A team of researchers is going to extraordinary heights to find out just how much of an ecologically and economically important seaweed grows along the Maine coast.
About 260 feet high, if you want to be exact.
Scientists from Maine Maritime Academy, Schoodic Institute and Bigelow Laboratory for Ocean Sciences have teamed up with a Maine-based drone specialist in an attempt to measure the amount of rockweed found in Maine’s waters. The team has been flying drones over several areas of the coast for the past three years to monitor the seaweed and create a map for harvesters and fishery managers.
This knowledge could be a potential boon to rockweed cutters who sell the seaweed for everything from animal feed to cosmetic products and environmentalists concerned about whether future harvests will continue to be sustainable.
Rockweed has grown into one of the largest wild-harvested seaweeds in Maine, ballooning from a $84,000 harvest in 2001 to just shy of $1 million 20 years later. The seaweed has become so valuable that a fight over who can harvest it in certain areas has been the subject of legal challenges all the way up to the state supreme court.
But even though the seaweed’s harvest has been argued over for years and it provides vital protection to a host of creatures in the intertidal area, no one has a firm grasp on just how much rockweed there is in Maine.
“Right now, we don’t know precisely where the resource is located and how much there is,” said Stefan Claesson, the principal scientist at Nearview — the company that’s been flying drones across the coast. “You really can’t do a good job managing the seaweed resource without that data.”
Claesson’s drones are equipped with spectral light sensors that can take thousands of pictures along the coast. Since 2019 he’s surveyed eight different areas, each between 25 and 50 acres, between Casco Bay and Cobscook Bay.
Those pictures are then analyzed to find a light signature that is specific to rockweed, and in turn paint a picture of how widespread the seaweed is on Maine’s rocky bottom.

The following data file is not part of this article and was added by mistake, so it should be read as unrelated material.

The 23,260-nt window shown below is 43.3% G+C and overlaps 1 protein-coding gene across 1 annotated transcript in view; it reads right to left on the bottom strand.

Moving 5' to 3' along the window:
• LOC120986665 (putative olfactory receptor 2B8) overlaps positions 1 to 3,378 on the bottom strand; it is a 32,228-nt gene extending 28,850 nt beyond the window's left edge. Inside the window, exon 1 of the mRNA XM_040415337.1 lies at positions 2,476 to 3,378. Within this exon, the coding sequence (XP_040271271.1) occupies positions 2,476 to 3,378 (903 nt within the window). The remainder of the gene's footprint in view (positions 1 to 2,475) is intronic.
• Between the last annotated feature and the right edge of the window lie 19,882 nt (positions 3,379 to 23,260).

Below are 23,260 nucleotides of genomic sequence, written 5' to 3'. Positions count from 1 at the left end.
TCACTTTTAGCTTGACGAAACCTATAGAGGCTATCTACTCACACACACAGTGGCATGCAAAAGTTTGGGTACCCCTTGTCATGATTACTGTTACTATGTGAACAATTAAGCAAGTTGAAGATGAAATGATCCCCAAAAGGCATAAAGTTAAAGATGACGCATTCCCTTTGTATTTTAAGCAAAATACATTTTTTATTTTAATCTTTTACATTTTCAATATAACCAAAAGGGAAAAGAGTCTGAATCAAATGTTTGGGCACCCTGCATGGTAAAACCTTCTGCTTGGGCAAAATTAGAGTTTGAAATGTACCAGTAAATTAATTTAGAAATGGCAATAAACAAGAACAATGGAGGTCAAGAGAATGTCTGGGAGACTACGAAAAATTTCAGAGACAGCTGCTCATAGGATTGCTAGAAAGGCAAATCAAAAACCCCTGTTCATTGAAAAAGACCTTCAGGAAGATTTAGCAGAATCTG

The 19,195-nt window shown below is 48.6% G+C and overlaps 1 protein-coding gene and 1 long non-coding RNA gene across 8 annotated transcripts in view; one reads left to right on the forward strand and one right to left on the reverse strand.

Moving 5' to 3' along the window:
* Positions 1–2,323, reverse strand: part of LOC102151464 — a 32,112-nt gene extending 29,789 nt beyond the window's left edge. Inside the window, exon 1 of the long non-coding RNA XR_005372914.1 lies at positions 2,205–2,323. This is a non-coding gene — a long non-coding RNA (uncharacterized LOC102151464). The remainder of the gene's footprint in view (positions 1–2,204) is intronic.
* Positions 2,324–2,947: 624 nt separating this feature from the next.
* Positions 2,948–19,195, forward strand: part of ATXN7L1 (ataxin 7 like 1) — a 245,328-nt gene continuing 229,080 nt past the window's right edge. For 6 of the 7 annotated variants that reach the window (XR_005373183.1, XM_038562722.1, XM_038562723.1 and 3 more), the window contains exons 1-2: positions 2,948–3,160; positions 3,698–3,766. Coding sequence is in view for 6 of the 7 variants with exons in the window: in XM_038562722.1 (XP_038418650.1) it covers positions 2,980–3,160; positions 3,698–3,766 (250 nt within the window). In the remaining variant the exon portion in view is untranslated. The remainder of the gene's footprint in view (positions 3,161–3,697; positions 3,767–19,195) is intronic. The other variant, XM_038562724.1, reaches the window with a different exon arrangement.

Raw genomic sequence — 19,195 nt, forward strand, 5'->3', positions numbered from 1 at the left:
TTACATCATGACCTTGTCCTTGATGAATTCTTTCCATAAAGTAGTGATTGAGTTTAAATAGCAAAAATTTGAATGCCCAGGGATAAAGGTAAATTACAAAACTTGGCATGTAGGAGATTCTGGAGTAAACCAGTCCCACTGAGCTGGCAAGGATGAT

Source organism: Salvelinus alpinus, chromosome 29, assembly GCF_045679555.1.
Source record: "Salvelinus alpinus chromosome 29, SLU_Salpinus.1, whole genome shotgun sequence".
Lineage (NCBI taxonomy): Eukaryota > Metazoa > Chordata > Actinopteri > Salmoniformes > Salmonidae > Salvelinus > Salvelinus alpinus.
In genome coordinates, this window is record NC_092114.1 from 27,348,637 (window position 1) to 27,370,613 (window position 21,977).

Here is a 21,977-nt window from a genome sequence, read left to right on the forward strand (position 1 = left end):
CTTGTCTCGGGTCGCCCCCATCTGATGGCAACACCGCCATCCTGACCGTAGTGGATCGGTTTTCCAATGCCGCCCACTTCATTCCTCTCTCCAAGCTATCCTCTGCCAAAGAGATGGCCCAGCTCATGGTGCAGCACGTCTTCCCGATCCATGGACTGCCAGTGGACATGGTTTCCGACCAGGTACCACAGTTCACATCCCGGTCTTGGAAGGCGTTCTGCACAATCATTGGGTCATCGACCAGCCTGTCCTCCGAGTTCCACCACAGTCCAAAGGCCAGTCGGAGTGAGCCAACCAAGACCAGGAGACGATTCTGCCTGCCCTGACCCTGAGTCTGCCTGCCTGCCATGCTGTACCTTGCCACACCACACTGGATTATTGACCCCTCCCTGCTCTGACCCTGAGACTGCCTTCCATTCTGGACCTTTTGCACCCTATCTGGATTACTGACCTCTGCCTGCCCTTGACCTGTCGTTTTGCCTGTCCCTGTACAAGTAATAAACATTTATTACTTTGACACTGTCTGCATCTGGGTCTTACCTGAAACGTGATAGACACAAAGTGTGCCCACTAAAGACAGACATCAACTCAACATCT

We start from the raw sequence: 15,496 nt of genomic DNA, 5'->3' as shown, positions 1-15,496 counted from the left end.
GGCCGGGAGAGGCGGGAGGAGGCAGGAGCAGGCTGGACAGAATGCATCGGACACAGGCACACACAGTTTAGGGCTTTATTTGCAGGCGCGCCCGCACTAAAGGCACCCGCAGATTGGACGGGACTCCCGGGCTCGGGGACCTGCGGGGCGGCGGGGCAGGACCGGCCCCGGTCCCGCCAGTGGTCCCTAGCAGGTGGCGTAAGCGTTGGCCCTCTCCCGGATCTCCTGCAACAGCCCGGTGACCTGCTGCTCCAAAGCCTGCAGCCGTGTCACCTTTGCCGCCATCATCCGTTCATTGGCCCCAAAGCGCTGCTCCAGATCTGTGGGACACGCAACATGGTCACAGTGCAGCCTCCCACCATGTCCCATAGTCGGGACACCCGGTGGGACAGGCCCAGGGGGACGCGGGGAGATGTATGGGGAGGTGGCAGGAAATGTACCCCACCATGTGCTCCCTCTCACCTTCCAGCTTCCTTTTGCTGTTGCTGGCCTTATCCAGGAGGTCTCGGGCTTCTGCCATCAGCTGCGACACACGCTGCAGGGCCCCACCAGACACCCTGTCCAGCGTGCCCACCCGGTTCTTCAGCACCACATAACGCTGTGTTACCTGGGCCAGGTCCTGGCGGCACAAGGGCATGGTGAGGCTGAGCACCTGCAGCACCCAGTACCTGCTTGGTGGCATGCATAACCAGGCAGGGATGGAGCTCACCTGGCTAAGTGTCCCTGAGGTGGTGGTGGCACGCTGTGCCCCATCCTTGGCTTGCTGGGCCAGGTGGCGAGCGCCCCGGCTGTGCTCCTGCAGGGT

“It’s not quite a fingerprint, but you can think of it that way,” Claesson said.
It’s an undertaking that would be nearly impossible without the drones and cameras.
In the past, this kind of work was done on the ground and researchers painstakingly looked at small plots for hours at low tide to study the seaweed. Drones can now do that same work in a fraction of the time and access remote places that scientists may have never reached before.
“There’d be no way a human being or a team of human beings could do that,” said Jessica Muhlin, a marine science professor at Maine Maritime Academy who has led the rockweed research.
The team will present some of their findings in a webinar next week and plan to continue fine tuning the algorithm that identifies the spectral light of the seaweed.
Claesson, who got a grant from the National Oceanic and Atmospheric Administration this year to build on his work, is also looking to test out the drones in a single area monthly to see if there are any changes to the spectral signature depending on the time of year.
The drone work has potential in other areas, too.
The method could be applied to find the light signature of other species. It also could measure how fragile ecosystems, such as Maine’s salt marshes and intertidal areas, are faring under increased pressure from rising levels of warmer and more acidic waters, said Hannah Webber, a scientist at the Schoodic Institute involved in the drone tests.
“Putting a drone up in the air allows us to be there more or less instantly to understand change,” she said.
Correction: An earlier version of this story misidentified what rockweed is. It is a seaweed.